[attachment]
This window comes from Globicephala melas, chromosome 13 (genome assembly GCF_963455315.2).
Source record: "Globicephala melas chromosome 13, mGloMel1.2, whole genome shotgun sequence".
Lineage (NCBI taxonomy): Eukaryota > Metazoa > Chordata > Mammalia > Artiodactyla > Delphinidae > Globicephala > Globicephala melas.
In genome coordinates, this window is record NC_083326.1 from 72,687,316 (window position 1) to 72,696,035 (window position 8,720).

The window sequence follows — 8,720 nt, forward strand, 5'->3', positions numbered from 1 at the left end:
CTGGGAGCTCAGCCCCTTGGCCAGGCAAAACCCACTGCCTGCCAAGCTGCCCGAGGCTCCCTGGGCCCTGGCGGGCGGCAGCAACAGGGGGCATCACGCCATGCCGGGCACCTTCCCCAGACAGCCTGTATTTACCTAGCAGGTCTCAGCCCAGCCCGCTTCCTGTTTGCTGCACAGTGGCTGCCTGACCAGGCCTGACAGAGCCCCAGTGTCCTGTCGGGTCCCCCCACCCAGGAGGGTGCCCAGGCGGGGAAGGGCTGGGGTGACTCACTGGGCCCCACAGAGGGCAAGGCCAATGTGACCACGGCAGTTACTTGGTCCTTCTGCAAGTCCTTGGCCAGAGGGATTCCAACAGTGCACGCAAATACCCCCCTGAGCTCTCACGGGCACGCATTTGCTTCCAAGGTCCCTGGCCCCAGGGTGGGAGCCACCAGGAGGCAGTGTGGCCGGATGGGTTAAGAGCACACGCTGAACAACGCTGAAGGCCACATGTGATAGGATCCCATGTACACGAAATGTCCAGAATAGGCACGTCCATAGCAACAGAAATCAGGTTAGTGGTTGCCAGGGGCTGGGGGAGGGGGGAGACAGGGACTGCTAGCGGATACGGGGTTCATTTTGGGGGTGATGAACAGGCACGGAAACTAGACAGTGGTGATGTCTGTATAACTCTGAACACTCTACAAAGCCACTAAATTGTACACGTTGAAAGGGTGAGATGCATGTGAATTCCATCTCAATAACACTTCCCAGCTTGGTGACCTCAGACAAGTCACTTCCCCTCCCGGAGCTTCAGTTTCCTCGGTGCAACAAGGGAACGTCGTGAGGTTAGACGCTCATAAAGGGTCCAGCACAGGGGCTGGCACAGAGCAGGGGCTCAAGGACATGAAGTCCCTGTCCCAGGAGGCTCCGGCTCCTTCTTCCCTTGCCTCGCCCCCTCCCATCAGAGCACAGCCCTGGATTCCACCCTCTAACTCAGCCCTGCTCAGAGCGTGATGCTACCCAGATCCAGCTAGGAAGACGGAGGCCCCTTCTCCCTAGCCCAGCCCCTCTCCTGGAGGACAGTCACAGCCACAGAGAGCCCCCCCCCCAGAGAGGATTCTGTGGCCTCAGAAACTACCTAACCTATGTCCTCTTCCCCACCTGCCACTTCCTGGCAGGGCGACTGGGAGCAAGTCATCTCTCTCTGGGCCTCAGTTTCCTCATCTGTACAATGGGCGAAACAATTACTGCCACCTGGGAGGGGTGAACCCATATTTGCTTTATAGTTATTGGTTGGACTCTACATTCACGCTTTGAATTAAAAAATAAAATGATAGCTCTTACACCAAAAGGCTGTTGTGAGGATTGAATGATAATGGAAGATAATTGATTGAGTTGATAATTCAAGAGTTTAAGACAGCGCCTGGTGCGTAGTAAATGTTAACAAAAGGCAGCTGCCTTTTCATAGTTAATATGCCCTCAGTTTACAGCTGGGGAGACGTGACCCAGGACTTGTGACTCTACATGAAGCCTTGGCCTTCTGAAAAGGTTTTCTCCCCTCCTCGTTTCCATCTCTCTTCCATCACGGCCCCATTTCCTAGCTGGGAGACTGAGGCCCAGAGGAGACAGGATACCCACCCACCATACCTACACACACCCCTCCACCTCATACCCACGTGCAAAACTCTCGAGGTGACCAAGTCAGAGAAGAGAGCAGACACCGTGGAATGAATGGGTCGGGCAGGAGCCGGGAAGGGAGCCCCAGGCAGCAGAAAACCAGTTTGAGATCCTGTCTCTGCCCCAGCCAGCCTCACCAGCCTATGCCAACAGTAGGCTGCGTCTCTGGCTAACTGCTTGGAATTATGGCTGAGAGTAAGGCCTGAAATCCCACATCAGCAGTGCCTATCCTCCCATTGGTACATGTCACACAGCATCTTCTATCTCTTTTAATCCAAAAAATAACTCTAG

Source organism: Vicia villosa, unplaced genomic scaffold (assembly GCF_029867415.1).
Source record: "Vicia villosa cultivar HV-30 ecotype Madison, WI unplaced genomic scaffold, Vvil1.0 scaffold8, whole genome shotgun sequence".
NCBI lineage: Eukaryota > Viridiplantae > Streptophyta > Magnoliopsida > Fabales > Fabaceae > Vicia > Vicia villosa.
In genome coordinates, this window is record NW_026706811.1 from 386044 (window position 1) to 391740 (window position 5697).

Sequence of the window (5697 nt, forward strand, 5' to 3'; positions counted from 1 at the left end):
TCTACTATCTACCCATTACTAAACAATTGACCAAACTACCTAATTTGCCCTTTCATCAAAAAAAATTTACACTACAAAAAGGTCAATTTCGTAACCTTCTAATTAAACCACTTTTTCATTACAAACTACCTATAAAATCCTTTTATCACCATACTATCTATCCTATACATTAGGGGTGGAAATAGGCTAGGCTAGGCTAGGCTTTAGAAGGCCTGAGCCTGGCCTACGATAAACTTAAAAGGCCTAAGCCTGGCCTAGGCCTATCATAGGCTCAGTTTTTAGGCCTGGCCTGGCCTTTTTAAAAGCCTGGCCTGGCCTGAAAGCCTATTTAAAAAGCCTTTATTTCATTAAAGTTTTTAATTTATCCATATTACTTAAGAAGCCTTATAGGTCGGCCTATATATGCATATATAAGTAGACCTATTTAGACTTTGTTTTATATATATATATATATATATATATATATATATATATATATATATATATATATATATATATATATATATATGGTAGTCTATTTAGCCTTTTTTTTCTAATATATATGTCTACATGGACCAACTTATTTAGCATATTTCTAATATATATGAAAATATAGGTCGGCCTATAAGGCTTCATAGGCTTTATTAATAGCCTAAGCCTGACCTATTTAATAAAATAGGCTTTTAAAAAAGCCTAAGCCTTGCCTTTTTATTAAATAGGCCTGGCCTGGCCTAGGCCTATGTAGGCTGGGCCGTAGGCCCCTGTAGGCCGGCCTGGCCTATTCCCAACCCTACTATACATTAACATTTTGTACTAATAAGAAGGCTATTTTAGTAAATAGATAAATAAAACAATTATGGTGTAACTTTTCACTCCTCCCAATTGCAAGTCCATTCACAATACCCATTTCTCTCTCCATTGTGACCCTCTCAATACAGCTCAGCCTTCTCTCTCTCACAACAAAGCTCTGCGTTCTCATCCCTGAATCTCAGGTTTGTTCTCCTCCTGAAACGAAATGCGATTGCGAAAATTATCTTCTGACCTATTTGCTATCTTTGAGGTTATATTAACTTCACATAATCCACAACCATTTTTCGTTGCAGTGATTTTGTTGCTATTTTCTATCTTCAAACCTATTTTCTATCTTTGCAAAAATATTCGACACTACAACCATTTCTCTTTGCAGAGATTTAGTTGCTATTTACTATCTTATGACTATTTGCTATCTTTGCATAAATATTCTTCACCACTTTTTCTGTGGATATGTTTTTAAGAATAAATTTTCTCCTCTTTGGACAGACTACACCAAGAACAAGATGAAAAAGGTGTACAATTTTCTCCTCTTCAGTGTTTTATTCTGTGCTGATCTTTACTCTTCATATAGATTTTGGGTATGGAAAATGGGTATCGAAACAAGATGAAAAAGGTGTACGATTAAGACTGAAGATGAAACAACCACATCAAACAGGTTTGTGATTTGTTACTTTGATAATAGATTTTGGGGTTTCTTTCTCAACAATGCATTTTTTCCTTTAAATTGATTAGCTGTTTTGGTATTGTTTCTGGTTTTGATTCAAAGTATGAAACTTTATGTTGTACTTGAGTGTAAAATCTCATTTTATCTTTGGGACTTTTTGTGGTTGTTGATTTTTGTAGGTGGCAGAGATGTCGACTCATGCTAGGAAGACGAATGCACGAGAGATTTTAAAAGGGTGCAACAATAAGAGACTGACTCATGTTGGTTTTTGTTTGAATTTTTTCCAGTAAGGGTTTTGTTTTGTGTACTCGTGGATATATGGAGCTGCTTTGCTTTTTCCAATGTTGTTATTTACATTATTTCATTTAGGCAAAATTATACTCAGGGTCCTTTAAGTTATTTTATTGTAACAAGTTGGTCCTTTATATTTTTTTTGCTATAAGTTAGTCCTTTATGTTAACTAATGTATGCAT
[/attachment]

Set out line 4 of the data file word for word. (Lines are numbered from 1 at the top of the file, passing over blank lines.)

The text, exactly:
In genome coordinates, this window is record NC_083326.1 from 72,687,316 (window position 1) to 72,696,035 (window position 8,720).